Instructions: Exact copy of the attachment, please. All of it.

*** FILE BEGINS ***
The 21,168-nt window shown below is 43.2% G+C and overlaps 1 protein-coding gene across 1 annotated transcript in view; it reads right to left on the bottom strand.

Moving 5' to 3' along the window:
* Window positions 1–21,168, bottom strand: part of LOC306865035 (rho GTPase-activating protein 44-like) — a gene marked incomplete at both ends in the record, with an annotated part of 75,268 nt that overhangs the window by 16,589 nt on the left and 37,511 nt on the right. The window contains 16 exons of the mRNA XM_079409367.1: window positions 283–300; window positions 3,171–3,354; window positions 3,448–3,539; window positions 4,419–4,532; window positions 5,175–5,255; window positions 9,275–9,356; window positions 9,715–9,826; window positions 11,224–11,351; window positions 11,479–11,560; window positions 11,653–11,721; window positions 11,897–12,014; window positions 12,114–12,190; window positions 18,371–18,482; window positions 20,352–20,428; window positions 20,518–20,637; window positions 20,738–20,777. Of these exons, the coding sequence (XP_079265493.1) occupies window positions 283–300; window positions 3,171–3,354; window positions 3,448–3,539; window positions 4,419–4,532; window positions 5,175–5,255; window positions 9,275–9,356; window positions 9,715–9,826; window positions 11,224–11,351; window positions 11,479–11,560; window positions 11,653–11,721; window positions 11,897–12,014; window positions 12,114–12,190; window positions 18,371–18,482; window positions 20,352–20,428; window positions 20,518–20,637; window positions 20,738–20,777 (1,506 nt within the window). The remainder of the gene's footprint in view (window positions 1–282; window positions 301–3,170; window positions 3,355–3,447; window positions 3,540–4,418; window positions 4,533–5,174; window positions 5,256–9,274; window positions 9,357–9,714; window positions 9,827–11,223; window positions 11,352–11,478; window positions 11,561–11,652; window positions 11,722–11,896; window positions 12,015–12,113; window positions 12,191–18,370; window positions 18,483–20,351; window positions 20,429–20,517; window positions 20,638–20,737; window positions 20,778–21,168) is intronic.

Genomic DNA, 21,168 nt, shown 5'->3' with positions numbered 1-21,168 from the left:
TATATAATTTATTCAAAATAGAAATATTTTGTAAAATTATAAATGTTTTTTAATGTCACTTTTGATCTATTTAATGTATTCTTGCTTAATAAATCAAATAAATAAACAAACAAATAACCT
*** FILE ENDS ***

The 21,168-nt window shown below is 43.2% G+C and overlaps 1 protein-coding gene across 1 annotated transcript in view; it reads right to left on the bottom strand.

Moving 5' to 3' along the window:
* Window positions 1–21,168, bottom strand: part of LOC306865035 (rho GTPase-activating protein 44-like) — a gene marked incomplete at both ends in the record, with an annotated part of 75,268 nt that overhangs the window by 16,589 nt on the left and 37,511 nt on the right. The window contains 16 exons of the mRNA XM_079409367.1: window positions 283–300; window positions 3,171–3,354; window positions 3,448–3,539; window positions 4,419–4,532; window positions 5,175–5,255; window positions 9,275–9,356; window positions 9,715–9,826; window positions 11,224–11,351; window positions 11,479–11,560; window positions 11,653–11,721; window positions 11,897–12,014; window positions 12,114–12,190; window positions 18,371–18,482; window positions 20,352–20,428; window positions 20,518–20,637; window positions 20,738–20,777. Of these exons, the coding sequence (XP_079265493.1) occupies window positions 283–300; window positions 3,171–3,354; window positions 3,448–3,539; window positions 4,419–4,532; window positions 5,175–5,255; window positions 9,275–9,356; window positions 9,715–9,826; window positions 11,224–11,351; window positions 11,479–11,560; window positions 11,653–11,721; window positions 11,897–12,014; window positions 12,114–12,190; window positions 18,371–18,482; window positions 20,352–20,428; window positions 20,518–20,637; window positions 20,738–20,777 (1,506 nt within the window). The remainder of the gene's footprint in view (window positions 1–282; window positions 301–3,170; window positions 3,355–3,447; window positions 3,540–4,418; window positions 4,533–5,174; window positions 5,256–9,274; window positions 9,357–9,714; window positions 9,827–11,223; window positions 11,352–11,478; window positions 11,561–11,652; window positions 11,722–11,896; window positions 12,015–12,113; window positions 12,191–18,370; window positions 18,483–20,351; window positions 20,429–20,517; window positions 20,638–20,737; window positions 20,778–21,168) is intronic.

Genomic DNA, 21,168 nt, shown 5'->3' with positions numbered 1-21,168 from the left:
TATATAATTTATTCAAAATAGAAATATTTTGTAAAATTATAAATGTTTTTTAATGTCACTTTTGATCTATTTAATGTATTCTTGCTTAATAAATCAAATAAATAAACAAACAAATAACCT